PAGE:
The Oxford American Desk Dictionary and Thesaurus (2001) defines enable as to “give (a person) means or authority, make possible.” The words enable and enabler are most often associated with the perpetuation of alcohol or drug use as well as other maladaptive social behaviors. However, a leader can be an enabler as well. Enabling is detrimental to organizational goal obtainment and employee morale. This article helps you identify if you are an enabler and how coaching might help you move from an enabling leader to an empowering leader.
There is a work team that maintains a level of mediocrity and has settled into this mode of performance quite nicely. The team has stopped attempting to present innovative ideas to move the company forward. The team has stopped presenting ideas to add new revenue streams to the company. The team has stopped trusting each other as well as leadership. This team has come to be this way because the leader is an enabler. The leader enables the team to be mediocre by not taking ideas seriously, not holding people accountable, pitting employees against each other, and not leading the team, among other things.
In a coaching engagement, the coach helps the leader identify enabling behaviors. To begin, the coach might administer an assessment, including questions such as:
1. Do you often become frustrated or angry at the poor performance of your team?
2. Do you deny poor performance by ignoring, minimizing, justifying or rationalizing it?
3. Do you hope the team’s lackluster performance will improve or that it isn’t really as bad as you think?
4. Do you spend a lot of time thinking or worrying about individuals on the team?
5. Do you desire to protect or do you actually protect brown-nosing employees from consequences of his or her inappropriate behavior or?
6. Have you felt manipulated, used or betrayed by members of the team when he or she promised to improve and didn’t?
7. Have you consciously avoided an employee?
8. Do you lack clear, definite standards of performance and professional conduct for your team?
9. Have you gradually lowered your expectations for acceptable performance by poor performing employees?
10. Do you avoid confronting employees about their poor performance?
If you answered “yes” to 3 or more of these questions, the leader is likely an enabler.
Chances are great that the enabling leader is not cognizant of his behavior, so one of the first areas to approach is awareness. The challenge for the coach is moving the leader toward awareness while following the leader’s expressed agenda for the session or overall coaching engagement. For example:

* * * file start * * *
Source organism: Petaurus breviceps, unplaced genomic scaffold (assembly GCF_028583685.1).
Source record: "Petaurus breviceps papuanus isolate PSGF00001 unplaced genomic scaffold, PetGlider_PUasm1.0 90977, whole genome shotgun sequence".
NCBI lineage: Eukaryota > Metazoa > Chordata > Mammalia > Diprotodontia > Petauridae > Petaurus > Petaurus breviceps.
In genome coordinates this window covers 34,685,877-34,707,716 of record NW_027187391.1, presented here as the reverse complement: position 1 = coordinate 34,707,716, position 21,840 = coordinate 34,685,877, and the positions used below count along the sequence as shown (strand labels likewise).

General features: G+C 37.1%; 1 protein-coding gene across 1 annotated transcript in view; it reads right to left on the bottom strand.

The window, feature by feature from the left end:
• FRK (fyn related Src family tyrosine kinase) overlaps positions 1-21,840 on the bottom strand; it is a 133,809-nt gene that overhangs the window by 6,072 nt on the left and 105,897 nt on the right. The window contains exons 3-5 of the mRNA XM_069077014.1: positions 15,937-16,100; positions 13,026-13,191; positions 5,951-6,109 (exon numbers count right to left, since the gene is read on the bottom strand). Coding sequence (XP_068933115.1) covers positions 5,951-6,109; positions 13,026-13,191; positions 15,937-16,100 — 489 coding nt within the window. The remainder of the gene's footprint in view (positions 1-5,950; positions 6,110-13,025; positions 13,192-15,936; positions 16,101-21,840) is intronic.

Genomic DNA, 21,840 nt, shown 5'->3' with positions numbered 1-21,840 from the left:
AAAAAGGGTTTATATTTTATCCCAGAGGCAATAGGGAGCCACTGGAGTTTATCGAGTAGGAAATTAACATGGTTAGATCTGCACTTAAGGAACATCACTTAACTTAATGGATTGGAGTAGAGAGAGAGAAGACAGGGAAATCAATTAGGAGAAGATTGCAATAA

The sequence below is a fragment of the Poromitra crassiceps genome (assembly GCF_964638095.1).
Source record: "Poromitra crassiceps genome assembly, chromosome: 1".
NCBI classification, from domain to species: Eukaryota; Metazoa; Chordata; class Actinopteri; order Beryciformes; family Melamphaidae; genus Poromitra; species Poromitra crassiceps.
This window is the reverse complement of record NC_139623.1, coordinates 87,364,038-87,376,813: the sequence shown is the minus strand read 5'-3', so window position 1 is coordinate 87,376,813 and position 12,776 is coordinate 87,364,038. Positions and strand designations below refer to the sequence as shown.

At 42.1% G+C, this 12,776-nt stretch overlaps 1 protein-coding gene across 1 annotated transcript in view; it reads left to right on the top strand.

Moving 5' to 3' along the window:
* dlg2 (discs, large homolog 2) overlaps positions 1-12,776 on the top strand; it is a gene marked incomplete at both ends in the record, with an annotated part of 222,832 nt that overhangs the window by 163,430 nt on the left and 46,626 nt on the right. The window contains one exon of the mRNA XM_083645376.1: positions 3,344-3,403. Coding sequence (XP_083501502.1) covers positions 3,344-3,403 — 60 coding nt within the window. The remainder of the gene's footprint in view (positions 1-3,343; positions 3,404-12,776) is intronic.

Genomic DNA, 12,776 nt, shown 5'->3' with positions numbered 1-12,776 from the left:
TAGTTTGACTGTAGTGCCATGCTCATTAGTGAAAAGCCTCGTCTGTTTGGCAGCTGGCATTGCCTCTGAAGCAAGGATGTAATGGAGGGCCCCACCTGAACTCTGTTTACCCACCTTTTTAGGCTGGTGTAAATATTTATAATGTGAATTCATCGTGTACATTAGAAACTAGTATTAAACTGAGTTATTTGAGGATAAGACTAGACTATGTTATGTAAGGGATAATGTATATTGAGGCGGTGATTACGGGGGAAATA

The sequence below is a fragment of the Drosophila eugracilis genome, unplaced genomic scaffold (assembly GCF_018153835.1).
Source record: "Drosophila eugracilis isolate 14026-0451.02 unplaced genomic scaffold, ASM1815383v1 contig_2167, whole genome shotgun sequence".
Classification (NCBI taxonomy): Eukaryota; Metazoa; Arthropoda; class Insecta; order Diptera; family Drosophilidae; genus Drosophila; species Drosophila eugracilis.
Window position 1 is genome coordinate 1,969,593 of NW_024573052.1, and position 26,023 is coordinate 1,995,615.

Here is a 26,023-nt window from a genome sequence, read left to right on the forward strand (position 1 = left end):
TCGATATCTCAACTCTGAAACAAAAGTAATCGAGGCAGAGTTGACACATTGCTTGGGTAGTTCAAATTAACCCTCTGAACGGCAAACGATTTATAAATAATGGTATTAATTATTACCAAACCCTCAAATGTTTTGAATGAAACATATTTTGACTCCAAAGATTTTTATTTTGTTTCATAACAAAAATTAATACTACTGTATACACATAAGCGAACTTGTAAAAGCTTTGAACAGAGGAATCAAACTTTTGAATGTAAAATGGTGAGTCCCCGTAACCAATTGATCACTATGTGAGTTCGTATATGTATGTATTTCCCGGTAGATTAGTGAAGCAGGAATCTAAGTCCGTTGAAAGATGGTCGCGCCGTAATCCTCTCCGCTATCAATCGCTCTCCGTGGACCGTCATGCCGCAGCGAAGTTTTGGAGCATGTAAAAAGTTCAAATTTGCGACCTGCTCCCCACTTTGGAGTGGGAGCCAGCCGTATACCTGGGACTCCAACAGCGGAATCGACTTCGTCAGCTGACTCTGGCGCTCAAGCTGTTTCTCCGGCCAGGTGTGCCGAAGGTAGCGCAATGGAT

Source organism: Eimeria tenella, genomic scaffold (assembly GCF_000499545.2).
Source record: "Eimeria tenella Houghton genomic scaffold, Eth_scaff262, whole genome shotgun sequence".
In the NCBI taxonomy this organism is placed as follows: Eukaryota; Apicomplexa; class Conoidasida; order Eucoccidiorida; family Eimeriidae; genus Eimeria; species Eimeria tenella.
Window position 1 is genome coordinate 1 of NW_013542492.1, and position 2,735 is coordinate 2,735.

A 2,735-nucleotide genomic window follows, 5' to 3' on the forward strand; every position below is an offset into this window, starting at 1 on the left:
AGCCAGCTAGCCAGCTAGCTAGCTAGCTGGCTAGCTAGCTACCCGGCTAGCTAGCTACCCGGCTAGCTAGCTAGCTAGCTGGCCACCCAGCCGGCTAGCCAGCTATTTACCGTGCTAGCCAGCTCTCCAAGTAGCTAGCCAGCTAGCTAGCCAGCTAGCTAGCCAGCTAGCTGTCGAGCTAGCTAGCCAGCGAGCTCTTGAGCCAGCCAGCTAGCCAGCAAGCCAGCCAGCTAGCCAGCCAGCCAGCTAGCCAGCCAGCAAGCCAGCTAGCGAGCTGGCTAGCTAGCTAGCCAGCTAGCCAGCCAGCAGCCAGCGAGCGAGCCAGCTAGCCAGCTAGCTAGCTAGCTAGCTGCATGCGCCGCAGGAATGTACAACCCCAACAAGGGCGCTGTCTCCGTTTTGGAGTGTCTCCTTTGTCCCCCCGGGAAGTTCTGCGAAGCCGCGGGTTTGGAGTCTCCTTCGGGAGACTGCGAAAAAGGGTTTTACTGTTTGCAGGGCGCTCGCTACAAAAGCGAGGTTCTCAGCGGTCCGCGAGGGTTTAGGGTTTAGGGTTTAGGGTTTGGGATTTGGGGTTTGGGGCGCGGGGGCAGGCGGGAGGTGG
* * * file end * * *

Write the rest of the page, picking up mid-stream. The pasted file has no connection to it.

The leader may have indicated that his goal for that coaching session is to learn stress reduction techniques. The coach might ask, “What are the causes of your stress?” to begin moving the leader toward awareness.
If the leader responds “work,” then the coach might ask, “What about work causes you stress?”
If the leader responds “lazy employees,” then the coach might ask, “Why do you believe the employees are lazy?”
Questioning will continue along these lines until the light bulb goes off and the leader acknowledges he may be the cause of the laziness, and thus, the cause of his own stress.
The coach will end the session by asking, “What actions can you take this week to relieve your stress?” Hopefully, the answer is something like, “have a goal-directed team meeting” or “clearly define performance expectations.”
No matter the response, the coach will encourage the leader to take specific actions toward specific outcomes. The coach will serve as an accountability partner during the next session to ensure the leader took certain actions. If specific actions were not taken, the coach would start a line of questioning related to obstacles that may have kept the leader from taking action. At some point, the focus of coaching may turn toward how the leader can empower his team.
Coaching is a wonderful tool for self discovery, growth, action planning and goal obtainment. Without the leader participating in coaching, this team is doomed to fail. When a leader takes the first step toward self discovery through coaching, he empowers himself, and ultimately – his team.
© 2012, Dr. Tonia Richardson. All rights reserved.